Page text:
Dozens of asylum seekers from Afghanistan, including unaccompanied children and the elderly, were denied refuge in the UK during the Taliban’s takeover of the country, NationalWorld can exclusively reveal.
The Taliban’s rapid takeover of Afghanistan displaced millions and sparked a chaotic mass evacuation from Kabul airport in August.
But while the country fell to the militant forces, the UK Government refused asylum to 27 Afghans, official figures show.
The Home Office said it had paused repatriation flights for failed asylum seekers from Afghanistan, “while we consider the situation”.
Children and the elderly denied asylum
The UK has committed to resettling up to 5,000 people in the first year of the Afghan Citizens’ Resettlement Scheme (ACRS).
Home Office figures show 27 Afghans had their asylum applications rejected (15%) during July, August and September, around the same time the Taliban was advancing across the country.
Among this number were two boys and a girl under 18 and one woman aged 70 or over. Four of the applicants were female.
Of the children who were refused status, two of them were Unaccompanied Asylum Seeking Children (UASC) meaning they had no responsible adult to care for them.
During the same period 100 Afghans were granted the right to stay in the UK and 58 withdrew their applications.
According to the data, all cases refused in 2021 were due to the person not meeting the requirements for refugee status, Humanitarian Protection, Discretionary Leave or leave to remain under family or private life rules.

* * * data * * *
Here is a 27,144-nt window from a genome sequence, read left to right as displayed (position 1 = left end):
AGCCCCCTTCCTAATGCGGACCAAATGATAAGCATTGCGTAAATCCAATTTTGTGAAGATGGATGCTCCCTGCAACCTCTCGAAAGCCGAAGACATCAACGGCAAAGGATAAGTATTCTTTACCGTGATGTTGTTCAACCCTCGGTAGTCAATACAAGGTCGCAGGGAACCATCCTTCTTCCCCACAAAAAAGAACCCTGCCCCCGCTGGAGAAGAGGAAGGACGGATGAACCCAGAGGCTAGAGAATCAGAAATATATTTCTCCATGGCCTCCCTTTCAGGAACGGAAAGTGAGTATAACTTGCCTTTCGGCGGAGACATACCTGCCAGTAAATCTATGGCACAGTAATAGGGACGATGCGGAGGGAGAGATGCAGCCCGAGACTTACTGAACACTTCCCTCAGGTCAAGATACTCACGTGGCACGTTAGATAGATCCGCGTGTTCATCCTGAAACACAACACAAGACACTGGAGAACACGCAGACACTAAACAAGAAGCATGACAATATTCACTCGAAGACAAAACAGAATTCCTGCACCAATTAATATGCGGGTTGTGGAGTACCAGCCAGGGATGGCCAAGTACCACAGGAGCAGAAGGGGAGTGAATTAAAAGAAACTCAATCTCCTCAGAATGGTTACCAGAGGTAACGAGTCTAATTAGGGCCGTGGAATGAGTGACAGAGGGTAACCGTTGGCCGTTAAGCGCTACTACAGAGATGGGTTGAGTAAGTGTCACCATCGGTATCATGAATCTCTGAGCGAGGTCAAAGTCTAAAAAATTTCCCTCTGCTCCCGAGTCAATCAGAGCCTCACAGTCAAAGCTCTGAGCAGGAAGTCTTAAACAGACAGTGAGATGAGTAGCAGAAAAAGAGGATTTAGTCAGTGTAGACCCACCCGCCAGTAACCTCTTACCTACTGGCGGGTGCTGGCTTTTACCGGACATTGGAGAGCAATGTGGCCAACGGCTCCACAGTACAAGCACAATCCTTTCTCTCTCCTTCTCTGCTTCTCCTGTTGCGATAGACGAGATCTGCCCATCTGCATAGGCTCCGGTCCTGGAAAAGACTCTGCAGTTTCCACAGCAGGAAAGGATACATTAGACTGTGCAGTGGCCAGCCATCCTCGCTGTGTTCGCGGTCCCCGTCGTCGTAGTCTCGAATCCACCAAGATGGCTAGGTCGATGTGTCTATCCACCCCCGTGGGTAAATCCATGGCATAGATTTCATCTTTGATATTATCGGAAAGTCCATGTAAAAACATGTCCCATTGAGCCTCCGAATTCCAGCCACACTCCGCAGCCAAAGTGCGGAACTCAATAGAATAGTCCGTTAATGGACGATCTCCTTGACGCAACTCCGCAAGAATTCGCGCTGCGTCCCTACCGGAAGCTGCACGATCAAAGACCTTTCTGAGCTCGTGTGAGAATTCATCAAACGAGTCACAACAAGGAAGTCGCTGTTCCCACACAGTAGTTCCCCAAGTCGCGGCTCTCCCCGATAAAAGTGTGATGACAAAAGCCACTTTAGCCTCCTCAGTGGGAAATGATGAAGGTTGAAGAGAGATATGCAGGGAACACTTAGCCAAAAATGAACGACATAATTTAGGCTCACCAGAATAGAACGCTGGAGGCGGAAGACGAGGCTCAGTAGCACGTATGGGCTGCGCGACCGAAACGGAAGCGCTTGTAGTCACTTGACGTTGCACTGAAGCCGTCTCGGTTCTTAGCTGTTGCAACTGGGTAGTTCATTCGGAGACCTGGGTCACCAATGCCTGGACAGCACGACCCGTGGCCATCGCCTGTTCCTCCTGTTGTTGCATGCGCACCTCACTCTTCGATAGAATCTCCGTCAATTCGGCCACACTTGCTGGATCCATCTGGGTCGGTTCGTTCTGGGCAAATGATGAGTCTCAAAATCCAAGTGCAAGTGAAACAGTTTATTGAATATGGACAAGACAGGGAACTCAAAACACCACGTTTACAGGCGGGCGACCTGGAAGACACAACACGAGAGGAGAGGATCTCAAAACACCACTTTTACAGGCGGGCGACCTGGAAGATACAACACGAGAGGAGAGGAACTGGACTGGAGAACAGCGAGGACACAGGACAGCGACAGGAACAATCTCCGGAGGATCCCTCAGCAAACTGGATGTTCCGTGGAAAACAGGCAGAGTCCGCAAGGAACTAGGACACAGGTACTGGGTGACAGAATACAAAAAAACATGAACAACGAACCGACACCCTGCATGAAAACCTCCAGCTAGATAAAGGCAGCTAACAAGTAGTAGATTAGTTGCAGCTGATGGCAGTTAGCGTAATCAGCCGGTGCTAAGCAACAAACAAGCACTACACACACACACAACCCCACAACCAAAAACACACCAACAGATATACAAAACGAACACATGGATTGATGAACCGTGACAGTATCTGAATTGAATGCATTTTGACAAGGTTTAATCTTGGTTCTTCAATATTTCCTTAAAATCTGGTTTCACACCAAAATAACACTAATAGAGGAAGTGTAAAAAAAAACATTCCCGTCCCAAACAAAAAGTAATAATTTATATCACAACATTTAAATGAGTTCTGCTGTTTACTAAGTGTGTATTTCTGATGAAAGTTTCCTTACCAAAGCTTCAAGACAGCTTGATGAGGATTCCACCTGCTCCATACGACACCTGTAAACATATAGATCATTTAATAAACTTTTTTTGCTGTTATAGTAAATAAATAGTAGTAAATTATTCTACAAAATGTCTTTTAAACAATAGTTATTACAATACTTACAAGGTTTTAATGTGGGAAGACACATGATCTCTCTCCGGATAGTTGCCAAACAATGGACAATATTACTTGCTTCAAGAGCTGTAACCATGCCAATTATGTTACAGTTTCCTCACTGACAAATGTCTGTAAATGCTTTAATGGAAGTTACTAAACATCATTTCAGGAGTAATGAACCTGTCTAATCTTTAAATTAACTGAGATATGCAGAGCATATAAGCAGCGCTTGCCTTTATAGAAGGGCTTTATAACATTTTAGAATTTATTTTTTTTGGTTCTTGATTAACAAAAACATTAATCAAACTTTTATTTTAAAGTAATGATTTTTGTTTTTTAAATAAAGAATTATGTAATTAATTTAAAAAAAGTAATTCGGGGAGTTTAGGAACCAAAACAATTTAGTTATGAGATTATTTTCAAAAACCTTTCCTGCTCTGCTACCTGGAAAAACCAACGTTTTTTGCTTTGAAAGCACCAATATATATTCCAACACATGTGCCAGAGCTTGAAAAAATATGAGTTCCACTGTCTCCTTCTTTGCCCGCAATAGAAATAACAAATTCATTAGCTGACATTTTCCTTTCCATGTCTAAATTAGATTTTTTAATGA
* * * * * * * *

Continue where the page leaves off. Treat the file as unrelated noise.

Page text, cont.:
The Home Office states that people in such circumstances who are destitute may be able to obtain support if they are taking all reasonable steps to leave the UK or are unable to leave because of a legal or practical obstacle.
The rejections were based on initial decisions. It is not known whether the people returned to Afghanistan.
Amnesty to Afghans ‘not appropriate’
Despite the ongoing conflict, the Home Office said an amnesty to Afghans was not considered appropriate.
It said asylum and human rights claims are considered on a case by case basis and in line with published policy.
A spokesperson for the Home Office said: “While it is not considered that an amnesty is appropriate, the Home Office can provide reassurance that no one who is at risk of persecution or serious harm in Afghanistan will be expected to return there.
“Given the complex situation in Afghanistan, enforced returns of those who have been refused asylum and who have exhausted all rights of appeal are currently paused while we consider the situation.”
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